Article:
It is interesting that, as the big five in the S&P 500 (all tech stocks) have grown to make up a greater percentage of the market cap of the index, they now make up a greater percentage of the index’s enterprise value – or debt plus equity.
This means that growth in equity value has been organic rather achieved than by levering up. Finally, it is the globalised nature of the markets that tech stocks operate in which gives them growth potential, unlike most companies.
China only opened its stock market in 1990. What use are valuation or economic trend signals which don’t take into account the extraordinary changes in the structure of the global economy and stock market since then?
The process of globalisation means that companies and central banks operate in a broader market and ecosystem.
As we have discussed, technology stocks have huge potential to sell across borders and to benefit from secular changes in society, which are becoming increasingly synchronised.
It was fifty years after the first steam railway was launched in the UK that the first railway was built in China. Now new products and services are launched almost simultaneously across much of the world.
It is this phenomenon which makes us sceptical about historical analogies. One often made is with Japan in 1988, when eight of the largest companies in the world were Japanese.
Together they exceed the capitalisation of every individual country’s stock market except their own (obviously) and Japan’s.
Over the decade after 1989 you would have massively outperformed by switching from Japan into the cheaper US market.
But five of these Japanese stocks were banks: thus much more of a play on the domestic economy and much more exposed to the business cycle.
The US tech giants play in a global market, with much less dependence on their home country or on the business cycle thanks to the secular growth trends they are fuelling.
Similarly, we do not think the argument for small-caps we made recently is an argument against technology’s ability to outperform.
While there is always the potential for the giants to be cut down to size, we think this is most likely to come from small tech stocks.
These companies will be growing in their niches and taking over from their larger peers – unless they themselves are taken over. Facebook managed to absorb Instagram just as the newer firm was threatening it, but this strategy might not always be possible; particularly if regulators get more involved.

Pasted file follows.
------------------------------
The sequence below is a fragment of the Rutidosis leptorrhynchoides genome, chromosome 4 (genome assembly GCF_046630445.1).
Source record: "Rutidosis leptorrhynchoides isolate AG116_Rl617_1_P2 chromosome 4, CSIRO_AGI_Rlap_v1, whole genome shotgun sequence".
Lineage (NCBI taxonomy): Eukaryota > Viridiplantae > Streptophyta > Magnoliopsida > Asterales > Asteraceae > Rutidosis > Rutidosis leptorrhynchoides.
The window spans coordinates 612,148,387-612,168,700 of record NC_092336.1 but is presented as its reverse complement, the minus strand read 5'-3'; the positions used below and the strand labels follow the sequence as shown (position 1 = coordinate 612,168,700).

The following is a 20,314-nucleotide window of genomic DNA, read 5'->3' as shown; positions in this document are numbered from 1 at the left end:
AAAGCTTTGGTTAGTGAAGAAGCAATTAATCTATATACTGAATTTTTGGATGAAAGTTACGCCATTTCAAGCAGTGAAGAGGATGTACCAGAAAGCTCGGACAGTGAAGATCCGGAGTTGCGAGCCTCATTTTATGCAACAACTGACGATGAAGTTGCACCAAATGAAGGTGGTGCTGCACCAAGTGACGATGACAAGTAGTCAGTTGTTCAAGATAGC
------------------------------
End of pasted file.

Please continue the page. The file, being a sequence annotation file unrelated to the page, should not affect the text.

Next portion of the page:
In this context the global dimension cannot be forgotten: competitors to the US leaders could come from abroad. Consider, for example, how the Swedish Spotify (NYSE:SPOT) beat the US based Pandora.
In conclusion, we think that the quality characteristics which technology stocks display gives them the potential to outperform for years to come. To us, even a period of rising interest rates may not be a threat.
Rising rates are assumed to be more beneficial to value rather than growth stocks, but we think this way of thinking might not be fruitful, and it is really on sector and company lines that we need to think.
The last time the tech sector really sold off was for a short period in Q4 2018. Everything sold off, bonds and equities alike, and the leaders sold off the most.
We could see this sort of short-term event happening again, but as long as the economy continues to grow, secular trends are likely to accelerate, particularly given the structural shifts that are likely to follow the current crisis.
We would therefore expect tech stocks to once more behave like quality stocks during the troubled months to come, as their sales remain relatively resilient even if they fall marginally.
When growth takes off, we expect the rate of societal change to in turn accelerate again. Even regulation is unlikely to stop the rise of tech, in our view, instead merely influencing which companies are the winners.